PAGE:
You are here

What it takes to earn a FAA STC

I love it when I get emails and phone calls from our friends and customers asking various Genesys Aerosystems company questions. And one I seem to get a lot is: What does it take for Genesys Aerosystems to earn an FAA STC (Supplemental Type Certificate)?

Well, that’s a very good question and one that’s best answered by our Lead ODA (Organization Designation Authorization) administrator, Steven Joseph – with Genesys currently holding over 1,500 autopilot STCs, Steve’s probably been involved with as many STC programs as anyone in the business.

“In our case, the STC process is made a little easier thanks to the fact that all of our autopilots are already FAA TSO approved,” he said. “So the first step in the process is selecting which aircraft model(s) we are going to obtain the STC for. Each certificated aircraft already has its TC (Type Certificate) and the STC is a supplemental major modification to that existing FAA TC.”


According to Steve, once that’s done, he and his team get down to the real work of engineering an STC, which includes:

Determining what requirements this system must meet in order to be STC’d on a particular aircraft or aircraft series. Will the FAA permit it to be STC’d to the aircraft’s original certification regulations or must it be done to today’s more stringent levels?

• Developing a detailed certification plan (with a compliance checklist and conformity inspection plan), including reviewing the aircraft’s original TC and data sheet. Often, if we have an autopilot already STC’d on a similar make and model, we can use some of that data for the new project.

• Once the certification plan is approved by the FAA, we can then create the data package, which includes the installation drawings and instructions for the wiring, brackets, and other hardware. The package also includes all detailed drawings for all the installation components and all the compliance reports: System Safety, Structural Substantiation, Electrical Loads Analysis, etc.

“We are an ODA, so we are authorized by the FAA to issue our own STCs in-house. Where a non-ODA company would have to use contracted or company DERs (Designated Engineering Representatives) to approve the data and have the FAA accept the data and issue the STC, we use ODA Unit Members to approve the data and the Lead ODA administrator signs the STC,” Steve explained. “We have built up a lot of trust with the FAA over the years. Each project is a back-and-forth effort to ensure we’re all understanding what is expected.”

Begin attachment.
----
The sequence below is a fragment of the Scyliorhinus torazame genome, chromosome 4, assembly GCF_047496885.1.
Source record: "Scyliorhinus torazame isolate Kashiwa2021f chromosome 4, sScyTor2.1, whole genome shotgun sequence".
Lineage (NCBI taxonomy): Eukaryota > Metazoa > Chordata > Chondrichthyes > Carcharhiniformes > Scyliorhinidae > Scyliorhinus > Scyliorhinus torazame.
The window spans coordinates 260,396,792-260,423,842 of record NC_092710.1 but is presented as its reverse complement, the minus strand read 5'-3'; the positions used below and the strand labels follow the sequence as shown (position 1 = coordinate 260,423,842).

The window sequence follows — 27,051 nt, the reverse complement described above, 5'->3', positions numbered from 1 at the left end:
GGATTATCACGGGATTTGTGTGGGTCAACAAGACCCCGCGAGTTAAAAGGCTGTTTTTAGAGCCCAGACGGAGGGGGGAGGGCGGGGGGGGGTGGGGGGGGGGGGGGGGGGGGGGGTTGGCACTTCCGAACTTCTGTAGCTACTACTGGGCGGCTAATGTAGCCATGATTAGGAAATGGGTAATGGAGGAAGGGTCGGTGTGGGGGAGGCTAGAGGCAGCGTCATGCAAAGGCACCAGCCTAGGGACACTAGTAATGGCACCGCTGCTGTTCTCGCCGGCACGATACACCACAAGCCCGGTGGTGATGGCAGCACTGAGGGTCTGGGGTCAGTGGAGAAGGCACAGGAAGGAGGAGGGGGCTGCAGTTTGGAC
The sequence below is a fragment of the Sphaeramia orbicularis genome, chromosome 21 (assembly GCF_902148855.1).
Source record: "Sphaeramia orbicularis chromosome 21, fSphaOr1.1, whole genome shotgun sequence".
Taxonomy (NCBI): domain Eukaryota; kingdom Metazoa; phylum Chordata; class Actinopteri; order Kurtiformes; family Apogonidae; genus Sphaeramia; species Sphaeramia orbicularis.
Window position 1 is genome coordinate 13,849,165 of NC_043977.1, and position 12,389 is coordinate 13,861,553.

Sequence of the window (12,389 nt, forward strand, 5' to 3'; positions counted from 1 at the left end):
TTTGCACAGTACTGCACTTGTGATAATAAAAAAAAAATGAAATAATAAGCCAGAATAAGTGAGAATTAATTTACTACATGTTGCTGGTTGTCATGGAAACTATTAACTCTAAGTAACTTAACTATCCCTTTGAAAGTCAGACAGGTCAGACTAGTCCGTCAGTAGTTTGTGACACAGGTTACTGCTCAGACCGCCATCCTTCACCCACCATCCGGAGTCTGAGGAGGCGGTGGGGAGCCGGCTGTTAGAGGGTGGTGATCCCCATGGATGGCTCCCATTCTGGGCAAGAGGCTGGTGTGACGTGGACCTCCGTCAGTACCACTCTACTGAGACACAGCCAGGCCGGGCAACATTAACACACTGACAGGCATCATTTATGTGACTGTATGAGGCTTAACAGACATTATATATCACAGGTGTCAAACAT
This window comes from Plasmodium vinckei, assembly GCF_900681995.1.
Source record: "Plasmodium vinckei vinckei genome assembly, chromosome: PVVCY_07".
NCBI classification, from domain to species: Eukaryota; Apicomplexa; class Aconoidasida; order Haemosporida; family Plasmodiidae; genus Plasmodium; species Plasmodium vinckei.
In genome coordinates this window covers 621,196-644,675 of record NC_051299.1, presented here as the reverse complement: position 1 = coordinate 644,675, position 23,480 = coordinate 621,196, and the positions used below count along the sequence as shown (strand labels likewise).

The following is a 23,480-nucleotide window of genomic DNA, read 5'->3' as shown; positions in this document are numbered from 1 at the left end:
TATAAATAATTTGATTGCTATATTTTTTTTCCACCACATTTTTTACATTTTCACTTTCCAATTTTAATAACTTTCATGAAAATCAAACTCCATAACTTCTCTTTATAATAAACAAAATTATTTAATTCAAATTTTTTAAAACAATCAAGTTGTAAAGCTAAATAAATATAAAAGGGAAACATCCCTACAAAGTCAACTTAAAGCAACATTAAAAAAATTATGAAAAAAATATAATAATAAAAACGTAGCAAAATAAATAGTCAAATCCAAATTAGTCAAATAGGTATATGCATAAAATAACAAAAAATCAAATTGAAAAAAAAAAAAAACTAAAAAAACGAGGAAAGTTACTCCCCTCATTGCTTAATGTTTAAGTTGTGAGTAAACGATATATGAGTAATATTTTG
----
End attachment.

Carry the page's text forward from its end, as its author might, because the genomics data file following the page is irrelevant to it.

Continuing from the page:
“Once the Data Package is approved, next comes building all of the brackets and parts to do the actual installation. When that’s done, both Genesys and FAA/ODA conformity inspections of the parts are completed,” he said. “The next step is to install the kit in the aircraft and complete the installation conformity, which means we’re getting close to the fun part – ground and flight testing.”

Steve also explained that flight and ground and flight testing is done in two stages: Phase one is our in-house (Genesys) ground and flight testing to ensue the autopilot meets all the FAA’s safety and regulatory requirements before they come fly it. 

Phase two is the “Show Compliance Testing” with the FAA/ODA pilots whose job is to make sure the system performs the way we say it will. Most times that is just a formality since everything has been previously tested by Genesys Aerosystems. But, we and the FAA/ODA follow a precise plan to make sure nothing gets missed.

The last step in the STC process is to prepare and approve the final data package, which contains all the test reports and revised documentation or drawings, the Compliance Report, the Aircraft Flight Manual Supplement and the Instructions for Continued Airworthiness (maintenance manuals),” he said. Once that’s all done we issue the STC.

“But we’re not done,” Steve explained. “Now with the STC in hand we apply for our Parts Manufacturer Approval (PMA) Supplement, which authorizes us to produce the installation kit. Once the PMA is received, the autopilot can now be sold and installed on the aircraft model(s) now on the STC list.”

Thanks Steve…

It’s an amazing amount of work performed by an incredibly talented and experienced team. Earning an FAA STC can take anywhere from six months, for a simple Part 23 or 27 aircraft, to up to a year, or more, for a more complex airplane or helicopter.

But we at Genesys Aerosystems wouldn’t have it any other way. We want to be able to rest easy at night knowing that our products are helping pilots all over the world fly safer. That’s just who we are.

Until next time, fly safely,